OLYMPIA, Wash. — Gov. Jay Inslee is expanding the statewide COVID-19 vaccination mandate to all K-12 school employees as well as employees of the state's higher education institutions.
This means that educators, staff, coaches, bus drivers and school volunteers will have until Oct. 18 to be fully vaccinated or face losing their job.
The mandate makes Washington's school vaccine restrictions the strictest in the nation, according to Inslee's office. Only one other state, California, mandated vaccines for teachers, however, teachers may choose to undergo weekly COVID-19 testing instead. Inslee's mandate does not give school employees that option.
The mandate already applies to most state employees and health care workers.
Inslee also reinstated a mask mandate for indoor public spaces for everyone, regardless of vaccination status. The universal mask mandate will take effect Monday, Aug. 23.
The state’s vaccine mandate expansion includes public, private and charter schools but does not include any students or tribal schools.
Unions, like the Washington Educators Association (WEA), will be able to bargain with districts to negotiate time off to receive the vaccine and recover from the side effects, but there will be no option to test in lieu of the vaccine.
”We're going to look to the Department of Health to provide the guidance for what is best for our students and our educators. And we're optimistic that this will allow schools to remain open throughout the fall.,” said WEA President Larry Delaney.
Delaney said it's too soon to know if any teachers will quit as a result of the vaccine mandate.
The mandate expansion follows a request last week from the state’s Superintendent of Public Instruction Chris Reykdal for Inslee to include K-12 school staff in the vaccination requirement plan.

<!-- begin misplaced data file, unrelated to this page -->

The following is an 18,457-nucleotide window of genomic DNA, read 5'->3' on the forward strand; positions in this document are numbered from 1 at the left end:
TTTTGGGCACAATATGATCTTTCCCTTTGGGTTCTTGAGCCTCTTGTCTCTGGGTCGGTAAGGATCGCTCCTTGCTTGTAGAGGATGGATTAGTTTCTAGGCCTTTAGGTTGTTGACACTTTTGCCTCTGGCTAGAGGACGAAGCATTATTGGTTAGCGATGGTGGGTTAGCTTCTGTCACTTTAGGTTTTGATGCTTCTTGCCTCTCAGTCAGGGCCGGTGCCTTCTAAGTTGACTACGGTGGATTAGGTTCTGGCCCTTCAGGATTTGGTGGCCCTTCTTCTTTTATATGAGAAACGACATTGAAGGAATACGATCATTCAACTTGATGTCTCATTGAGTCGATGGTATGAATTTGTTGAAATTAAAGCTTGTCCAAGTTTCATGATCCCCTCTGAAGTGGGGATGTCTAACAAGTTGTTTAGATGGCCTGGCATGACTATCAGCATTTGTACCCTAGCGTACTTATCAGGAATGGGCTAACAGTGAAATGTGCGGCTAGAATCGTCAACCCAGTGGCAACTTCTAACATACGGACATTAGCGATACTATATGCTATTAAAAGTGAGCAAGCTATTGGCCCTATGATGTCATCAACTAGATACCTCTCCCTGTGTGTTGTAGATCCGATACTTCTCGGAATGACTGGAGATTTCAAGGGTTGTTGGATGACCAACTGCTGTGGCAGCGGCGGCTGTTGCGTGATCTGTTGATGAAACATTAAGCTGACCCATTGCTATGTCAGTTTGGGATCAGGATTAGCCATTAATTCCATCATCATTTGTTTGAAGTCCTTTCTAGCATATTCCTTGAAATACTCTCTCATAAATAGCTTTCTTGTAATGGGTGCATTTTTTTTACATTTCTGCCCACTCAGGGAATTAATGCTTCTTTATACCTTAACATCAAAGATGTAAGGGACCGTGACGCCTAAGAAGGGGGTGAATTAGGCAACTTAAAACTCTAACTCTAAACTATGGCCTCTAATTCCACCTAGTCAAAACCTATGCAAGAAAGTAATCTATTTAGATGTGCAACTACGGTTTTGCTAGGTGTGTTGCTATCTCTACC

The mandate is also being expanded to include employees in the state’s higher education system and most childcare and early learning providers.
Childcare providers that are not affected include those giving family, friends and neighbors (FFN) care.
Exemptions will be available based on legitimate medical reasons or genuine religious beliefs. Those who refuse to get vaccinated could face termination.
It’s not yet clear how the state will require school employees to proclaim their exemptions.
“This is not new to our school system, we have vaccine requirements for our students, and there’s a process for that, local districts are the employers of these individuals, they know how to do this, they will do the verification and the checking and confirmations,” Reykdal said.
The mandate expansion for school employees comes as schools around the state prepare to head back to in-person learning this fall with a universal mask mandate in place for all students and staff.
According to Reykdal in a previous press conference, the mandate will not affect school start dates for any districts.
President Joe Biden has also announced a vaccination mandate for all nursing home staff Wednesday.
Biden’s announcement is in response to federal data that shows hundreds of thousands of nursing home workers are not vaccinated against the virus despite being the earliest hotspots when the pandemic began.
Meanwhile, nearly 72% of Washington state’s eligible population had received at least one dose of the COVID-19 vaccine as of Aug. 16, though health officials say that the number needs to increase in order to battle back the highly transmissible delta variant.